UF secondary talent-rich


Published: Thursday, August 14, 2014 at 12:05 p.m.
Last Modified: Thursday, August 14, 2014 at 5:29 p.m.

Facing the prospect of playing true freshmen in the secondary in the SEC has a tendency to induce lots of anxious moments and sleepless nights for defensive coaches.

Enlarge |

Florida Gators defensive back Duke Dawson and head coach Will Muschamp during open practice at Donald Dizney Stadium on August 8, 2014 in Gainesville, Fla.

Matt Stamey/Staff photographer

So, why does Florida defensive coordinator D.J. Durkin appear so relaxed and rested during these sultry summer days in preseason camp?

“I feel good about our options back there,” Durkin said after Thursday’s practice. “Now, it’s a matter of how we’re going to sort it all out. All those guys have the ability to play.

“Look at the history here. We’ve played true freshmen in the back end about every year. We recruit those type of guys, and a lot of our guys leave as juniors. That happens. We’ll be fine. Those guy are ready to go.”

Those guys Durkin is referring to are the five true freshmen who are competing for significant playing time in the young UF secondary — safety/cornerback Duke Dawson and cornerbacks Jalen Tabor, Quincy Wilson, J.C. Jackson and Deiondre Porter.

One of those guys could start. Others figure to be heavily involved in the playing rotation in the secondary. Maybe all of them.

Durkin certainly seems OK with that possibility.

“We’ve had great competition. Competition makes everyone better,” Durkin said. “They’re battling really good. Quincy, J.C., Jalen Tabor, Duke Dawson, Deiondre Porter as well, they’ve all had days where you could say this guy is better than the other. The good news is they’re all competing and playing well. They’re going to help us.”

The starting role at the corner spot opposite All-SEC player Vernon Hargreaves III is still undeclared, and the four freshman cornerbacks have all done some nice things and held their own against UF’s experienced receivers in camp. Dawson, who has been nursing a sore shoulder, is expected to challenge for extensive playing time at safety and nickel, possibly even at corner.

The Gators clearly like their young talent in the secondary, but then that’s something that has been said around here for several years now.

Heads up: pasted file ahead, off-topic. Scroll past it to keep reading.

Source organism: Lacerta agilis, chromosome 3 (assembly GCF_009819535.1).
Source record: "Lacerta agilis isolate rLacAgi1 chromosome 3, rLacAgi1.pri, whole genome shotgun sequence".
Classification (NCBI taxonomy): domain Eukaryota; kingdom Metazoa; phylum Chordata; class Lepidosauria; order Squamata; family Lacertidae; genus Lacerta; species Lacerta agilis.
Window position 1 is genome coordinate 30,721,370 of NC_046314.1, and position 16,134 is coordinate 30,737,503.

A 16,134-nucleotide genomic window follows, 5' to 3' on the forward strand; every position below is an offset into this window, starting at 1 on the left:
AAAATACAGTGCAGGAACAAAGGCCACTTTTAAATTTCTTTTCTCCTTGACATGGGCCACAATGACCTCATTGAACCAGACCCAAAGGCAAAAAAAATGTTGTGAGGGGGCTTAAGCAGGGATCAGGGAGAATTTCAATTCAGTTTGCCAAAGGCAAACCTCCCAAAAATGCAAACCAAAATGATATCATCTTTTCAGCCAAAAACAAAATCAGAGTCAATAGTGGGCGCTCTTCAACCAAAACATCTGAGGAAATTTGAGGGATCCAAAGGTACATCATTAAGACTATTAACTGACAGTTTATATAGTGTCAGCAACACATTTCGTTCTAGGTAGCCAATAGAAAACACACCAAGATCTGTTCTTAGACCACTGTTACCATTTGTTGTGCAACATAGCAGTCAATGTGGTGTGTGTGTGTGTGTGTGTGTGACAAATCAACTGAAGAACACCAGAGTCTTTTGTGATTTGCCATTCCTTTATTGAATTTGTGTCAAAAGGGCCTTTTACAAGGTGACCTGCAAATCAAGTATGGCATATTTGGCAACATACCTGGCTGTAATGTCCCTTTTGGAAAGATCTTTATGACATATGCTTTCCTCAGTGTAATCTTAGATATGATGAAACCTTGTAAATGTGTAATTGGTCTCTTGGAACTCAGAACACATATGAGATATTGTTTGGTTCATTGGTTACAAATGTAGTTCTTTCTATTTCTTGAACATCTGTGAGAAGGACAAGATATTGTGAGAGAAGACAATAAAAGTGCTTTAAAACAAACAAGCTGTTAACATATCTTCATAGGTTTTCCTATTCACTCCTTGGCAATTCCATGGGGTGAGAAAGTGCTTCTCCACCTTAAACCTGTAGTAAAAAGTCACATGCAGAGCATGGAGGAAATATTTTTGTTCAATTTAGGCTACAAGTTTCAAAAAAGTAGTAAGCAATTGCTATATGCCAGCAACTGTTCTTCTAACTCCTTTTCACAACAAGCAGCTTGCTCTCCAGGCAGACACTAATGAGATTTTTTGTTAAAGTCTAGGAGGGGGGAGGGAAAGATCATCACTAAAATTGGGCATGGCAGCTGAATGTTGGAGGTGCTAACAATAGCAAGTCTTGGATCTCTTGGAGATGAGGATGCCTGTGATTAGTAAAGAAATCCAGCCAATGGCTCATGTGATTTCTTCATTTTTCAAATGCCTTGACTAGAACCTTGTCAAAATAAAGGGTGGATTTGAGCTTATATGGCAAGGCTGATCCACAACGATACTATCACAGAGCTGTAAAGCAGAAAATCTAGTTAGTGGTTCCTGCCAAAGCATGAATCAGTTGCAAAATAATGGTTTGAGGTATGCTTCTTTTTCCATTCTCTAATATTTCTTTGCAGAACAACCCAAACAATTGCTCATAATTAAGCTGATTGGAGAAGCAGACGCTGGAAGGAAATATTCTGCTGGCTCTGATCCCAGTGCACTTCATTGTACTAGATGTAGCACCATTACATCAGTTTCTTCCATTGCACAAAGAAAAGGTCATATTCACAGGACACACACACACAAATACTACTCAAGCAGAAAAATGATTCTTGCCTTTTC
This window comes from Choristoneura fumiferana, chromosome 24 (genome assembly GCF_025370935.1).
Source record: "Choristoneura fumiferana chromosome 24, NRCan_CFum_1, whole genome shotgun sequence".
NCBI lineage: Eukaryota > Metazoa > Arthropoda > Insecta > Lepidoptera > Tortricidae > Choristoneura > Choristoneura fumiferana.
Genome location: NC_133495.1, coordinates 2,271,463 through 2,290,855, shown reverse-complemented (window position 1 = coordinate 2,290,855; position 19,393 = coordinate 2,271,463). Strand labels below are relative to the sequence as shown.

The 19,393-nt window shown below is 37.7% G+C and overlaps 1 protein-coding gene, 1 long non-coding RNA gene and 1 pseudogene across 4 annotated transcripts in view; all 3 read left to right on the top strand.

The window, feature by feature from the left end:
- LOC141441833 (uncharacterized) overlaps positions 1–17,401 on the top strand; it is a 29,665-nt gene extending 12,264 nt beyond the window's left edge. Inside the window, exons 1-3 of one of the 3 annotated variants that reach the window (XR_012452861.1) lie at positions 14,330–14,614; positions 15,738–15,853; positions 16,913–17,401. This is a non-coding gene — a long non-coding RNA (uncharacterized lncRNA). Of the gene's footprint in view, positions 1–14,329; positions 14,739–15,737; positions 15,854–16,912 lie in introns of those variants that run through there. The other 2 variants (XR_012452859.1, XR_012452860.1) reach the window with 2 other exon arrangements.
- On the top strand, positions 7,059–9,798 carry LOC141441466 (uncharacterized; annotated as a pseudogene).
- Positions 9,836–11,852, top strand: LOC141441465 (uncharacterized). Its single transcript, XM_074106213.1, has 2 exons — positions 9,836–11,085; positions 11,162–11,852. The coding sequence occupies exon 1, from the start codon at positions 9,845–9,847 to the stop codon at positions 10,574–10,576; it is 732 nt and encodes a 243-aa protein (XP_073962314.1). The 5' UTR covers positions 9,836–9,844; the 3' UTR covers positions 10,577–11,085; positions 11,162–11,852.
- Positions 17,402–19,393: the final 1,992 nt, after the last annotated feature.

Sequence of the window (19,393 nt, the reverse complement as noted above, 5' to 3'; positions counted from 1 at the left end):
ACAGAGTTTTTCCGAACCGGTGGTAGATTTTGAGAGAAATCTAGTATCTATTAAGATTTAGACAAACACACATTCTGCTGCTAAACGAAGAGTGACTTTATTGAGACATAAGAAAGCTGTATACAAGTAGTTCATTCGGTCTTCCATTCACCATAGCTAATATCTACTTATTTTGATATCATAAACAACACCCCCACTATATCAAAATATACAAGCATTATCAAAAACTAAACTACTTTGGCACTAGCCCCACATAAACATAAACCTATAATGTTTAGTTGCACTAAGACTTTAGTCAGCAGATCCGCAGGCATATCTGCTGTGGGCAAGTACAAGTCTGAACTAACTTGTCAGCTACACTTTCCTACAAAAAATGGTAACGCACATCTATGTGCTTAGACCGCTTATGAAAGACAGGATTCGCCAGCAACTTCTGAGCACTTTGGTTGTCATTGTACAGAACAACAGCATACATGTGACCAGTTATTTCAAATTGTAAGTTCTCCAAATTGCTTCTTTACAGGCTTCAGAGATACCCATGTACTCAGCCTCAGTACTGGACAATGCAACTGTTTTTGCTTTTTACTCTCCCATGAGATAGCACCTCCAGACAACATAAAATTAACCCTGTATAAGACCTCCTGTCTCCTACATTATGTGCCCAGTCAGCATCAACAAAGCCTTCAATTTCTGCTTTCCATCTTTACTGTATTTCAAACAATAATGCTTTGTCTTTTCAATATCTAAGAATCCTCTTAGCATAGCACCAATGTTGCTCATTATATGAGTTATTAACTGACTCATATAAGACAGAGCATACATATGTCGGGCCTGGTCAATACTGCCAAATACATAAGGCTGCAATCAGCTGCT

Joe Haden and Janoris Jenkins both started at cornerback and Major Wright at safety as true freshmen under Urban Meyer.

Under Will Muschamp, Matt Elam (safety) and Marcus Roberson (cornerback) started games as true freshmen.

And, just last season, Hargreaves not only started, he went on to become one of the best corners in the SEC as a true freshman and now is a preseason All-America heading into the 2014 season.

UF has a track record of having success playing talented young players in the secondary.

“In recruiting, No. 1. There are talented guys that we’ve brought in,” Durkin said. “T-Rob (defensive backs coach Travaris Robinson) does a great job with the DBs. Coach Muschamp is very much involved with our defensive backs.

“They’re getting coached about every step they take out there on the field. You’ve got to have a guy that has the ability to go do it (play as a true freshman), and we’ve been able to have that.”

The freshman corners have been proving themselves throughout camp. In the last two morning practices alone, the freshman corners have combined to intercept five passes.

The kids have also been making their share of mistakes, but that’s also part of the learning process they’re all going through.

"The biggest thing with guys coming out of high school is breaking some habits they may have, things they were doing and got away with in high school technique-wise that we've got to break,” Durkin said. “They're doing a good job with it. They're taking coaching well and getting rid of those habits. The receivers they're going against every day, those guys are pretty darn good. They're seeing game speed right now from those guys. That to me has them prepared well because of who they're going against."

Durkin said the bad habit most of the young defensive backs come in with is improper technique in man-to-man coverage.

“We play a lot of press technique so the way we play is probably different than most,” Durkin said. “The way they played in high school is probably different from what we do. When you do something over and over, it becomes habit. We've got to break that habit and get with the technique we play."

The freshman defensive backs seemed to be getting better and growing more confident with every practice.

“They haven’t given up many big plays, and the plays they have given up, they’ve bounced back and made a play right after that,” senior linebacker Michael Taylor said. “So, I have full trust in those guys to be out there behind us.”

Reader comments posted to this article may be published in our print edition. All rights reserved. This copyrighted material may not be re-published without permission. Links are encouraged.

▲ Return to Top